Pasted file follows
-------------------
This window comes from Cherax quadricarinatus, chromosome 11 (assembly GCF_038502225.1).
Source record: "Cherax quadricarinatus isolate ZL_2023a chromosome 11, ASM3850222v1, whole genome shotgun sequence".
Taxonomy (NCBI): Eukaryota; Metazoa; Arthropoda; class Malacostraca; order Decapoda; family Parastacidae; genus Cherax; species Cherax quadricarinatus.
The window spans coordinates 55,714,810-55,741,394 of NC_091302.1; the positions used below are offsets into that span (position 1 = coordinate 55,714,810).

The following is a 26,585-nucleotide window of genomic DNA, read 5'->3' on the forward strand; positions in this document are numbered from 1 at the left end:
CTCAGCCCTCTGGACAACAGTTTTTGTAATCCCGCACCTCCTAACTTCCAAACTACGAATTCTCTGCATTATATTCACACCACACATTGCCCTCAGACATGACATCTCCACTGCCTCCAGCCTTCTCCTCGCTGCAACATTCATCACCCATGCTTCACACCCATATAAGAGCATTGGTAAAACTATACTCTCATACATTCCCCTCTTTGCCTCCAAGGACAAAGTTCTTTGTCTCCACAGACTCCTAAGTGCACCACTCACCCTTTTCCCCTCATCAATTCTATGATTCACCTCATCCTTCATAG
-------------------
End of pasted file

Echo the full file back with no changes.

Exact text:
This window comes from Cherax quadricarinatus, chromosome 11 (assembly GCF_038502225.1).
Source record: "Cherax quadricarinatus isolate ZL_2023a chromosome 11, ASM3850222v1, whole genome shotgun sequence".
Taxonomy (NCBI): Eukaryota; Metazoa; Arthropoda; class Malacostraca; order Decapoda; family Parastacidae; genus Cherax; species Cherax quadricarinatus.
The window spans coordinates 55,714,810-55,741,394 of NC_091302.1; the positions used below are offsets into that span (position 1 = coordinate 55,714,810).

The following is a 26,585-nucleotide window of genomic DNA, read 5'->3' on the forward strand; positions in this document are numbered from 1 at the left end:
CTCAGCCCTCTGGACAACAGTTTTTGTAATCCCGCACCTCCTAACTTCCAAACTACGAATTCTCTGCATTATATTCACACCACACATTGCCCTCAGACATGACATCTCCACTGCCTCCAGCCTTCTCCTCGCTGCAACATTCATCACCCATGCTTCACACCCATATAAGAGCATTGGTAAAACTATACTCTCATACATTCCCCTCTTTGCCTCCAAGGACAAAGTTCTTTGTCTCCACAGACTCCTAAGTGCACCACTCACCCTTTTCCCCTCATCAATTCTATGATTCACCTCATCCTTCATAG